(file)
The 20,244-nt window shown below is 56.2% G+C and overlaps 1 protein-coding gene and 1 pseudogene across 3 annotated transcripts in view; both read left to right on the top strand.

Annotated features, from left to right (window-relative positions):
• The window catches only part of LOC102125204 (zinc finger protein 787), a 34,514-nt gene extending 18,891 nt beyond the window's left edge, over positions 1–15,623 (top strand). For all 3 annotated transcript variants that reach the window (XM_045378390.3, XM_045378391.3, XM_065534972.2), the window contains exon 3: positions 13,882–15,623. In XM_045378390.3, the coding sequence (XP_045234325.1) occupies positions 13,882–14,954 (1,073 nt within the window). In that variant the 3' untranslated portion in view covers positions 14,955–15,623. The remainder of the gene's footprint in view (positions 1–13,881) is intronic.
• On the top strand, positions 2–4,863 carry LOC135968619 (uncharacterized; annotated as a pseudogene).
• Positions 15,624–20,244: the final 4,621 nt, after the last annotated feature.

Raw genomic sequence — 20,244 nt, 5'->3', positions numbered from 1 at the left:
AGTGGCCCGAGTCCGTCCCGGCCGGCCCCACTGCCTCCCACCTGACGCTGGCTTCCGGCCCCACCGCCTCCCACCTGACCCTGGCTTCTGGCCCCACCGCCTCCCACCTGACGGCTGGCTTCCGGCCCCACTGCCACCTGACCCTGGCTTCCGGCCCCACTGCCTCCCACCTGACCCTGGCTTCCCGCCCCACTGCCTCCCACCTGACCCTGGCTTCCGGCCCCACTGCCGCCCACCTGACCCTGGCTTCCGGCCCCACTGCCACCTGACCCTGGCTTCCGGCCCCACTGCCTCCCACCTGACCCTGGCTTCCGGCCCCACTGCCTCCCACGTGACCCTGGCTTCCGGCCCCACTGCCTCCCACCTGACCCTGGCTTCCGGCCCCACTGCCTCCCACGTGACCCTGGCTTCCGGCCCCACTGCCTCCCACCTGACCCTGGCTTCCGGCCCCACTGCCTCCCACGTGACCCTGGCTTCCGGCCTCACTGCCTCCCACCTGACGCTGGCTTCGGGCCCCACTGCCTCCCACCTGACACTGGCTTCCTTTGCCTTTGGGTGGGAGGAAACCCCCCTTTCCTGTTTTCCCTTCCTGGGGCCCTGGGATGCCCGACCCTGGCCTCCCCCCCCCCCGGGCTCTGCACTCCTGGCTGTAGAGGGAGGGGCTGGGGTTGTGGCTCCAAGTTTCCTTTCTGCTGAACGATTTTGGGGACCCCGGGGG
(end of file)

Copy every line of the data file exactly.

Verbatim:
The 20,244-nt window shown below is 56.2% G+C and overlaps 1 protein-coding gene and 1 pseudogene across 3 annotated transcripts in view; both read left to right on the top strand.

Annotated features, from left to right (window-relative positions):
• The window catches only part of LOC102125204 (zinc finger protein 787), a 34,514-nt gene extending 18,891 nt beyond the window's left edge, over positions 1–15,623 (top strand). For all 3 annotated transcript variants that reach the window (XM_045378390.3, XM_045378391.3, XM_065534972.2), the window contains exon 3: positions 13,882–15,623. In XM_045378390.3, the coding sequence (XP_045234325.1) occupies positions 13,882–14,954 (1,073 nt within the window). In that variant the 3' untranslated portion in view covers positions 14,955–15,623. The remainder of the gene's footprint in view (positions 1–13,881) is intronic.
• On the top strand, positions 2–4,863 carry LOC135968619 (uncharacterized; annotated as a pseudogene).
• Positions 15,624–20,244: the final 4,621 nt, after the last annotated feature.

Raw genomic sequence — 20,244 nt, 5'->3', positions numbered from 1 at the left:
AGTGGCCCGAGTCCGTCCCGGCCGGCCCCACTGCCTCCCACCTGACGCTGGCTTCCGGCCCCACCGCCTCCCACCTGACCCTGGCTTCTGGCCCCACCGCCTCCCACCTGACGGCTGGCTTCCGGCCCCACTGCCACCTGACCCTGGCTTCCGGCCCCACTGCCTCCCACCTGACCCTGGCTTCCCGCCCCACTGCCTCCCACCTGACCCTGGCTTCCGGCCCCACTGCCGCCCACCTGACCCTGGCTTCCGGCCCCACTGCCACCTGACCCTGGCTTCCGGCCCCACTGCCTCCCACCTGACCCTGGCTTCCGGCCCCACTGCCTCCCACGTGACCCTGGCTTCCGGCCCCACTGCCTCCCACCTGACCCTGGCTTCCGGCCCCACTGCCTCCCACGTGACCCTGGCTTCCGGCCCCACTGCCTCCCACCTGACCCTGGCTTCCGGCCCCACTGCCTCCCACGTGACCCTGGCTTCCGGCCTCACTGCCTCCCACCTGACGCTGGCTTCGGGCCCCACTGCCTCCCACCTGACACTGGCTTCCTTTGCCTTTGGGTGGGAGGAAACCCCCCTTTCCTGTTTTCCCTTCCTGGGGCCCTGGGATGCCCGACCCTGGCCTCCCCCCCCCCCGGGCTCTGCACTCCTGGCTGTAGAGGGAGGGGCTGGGGTTGTGGCTCCAAGTTTCCTTTCTGCTGAACGATTTTGGGGACCCCGGGGG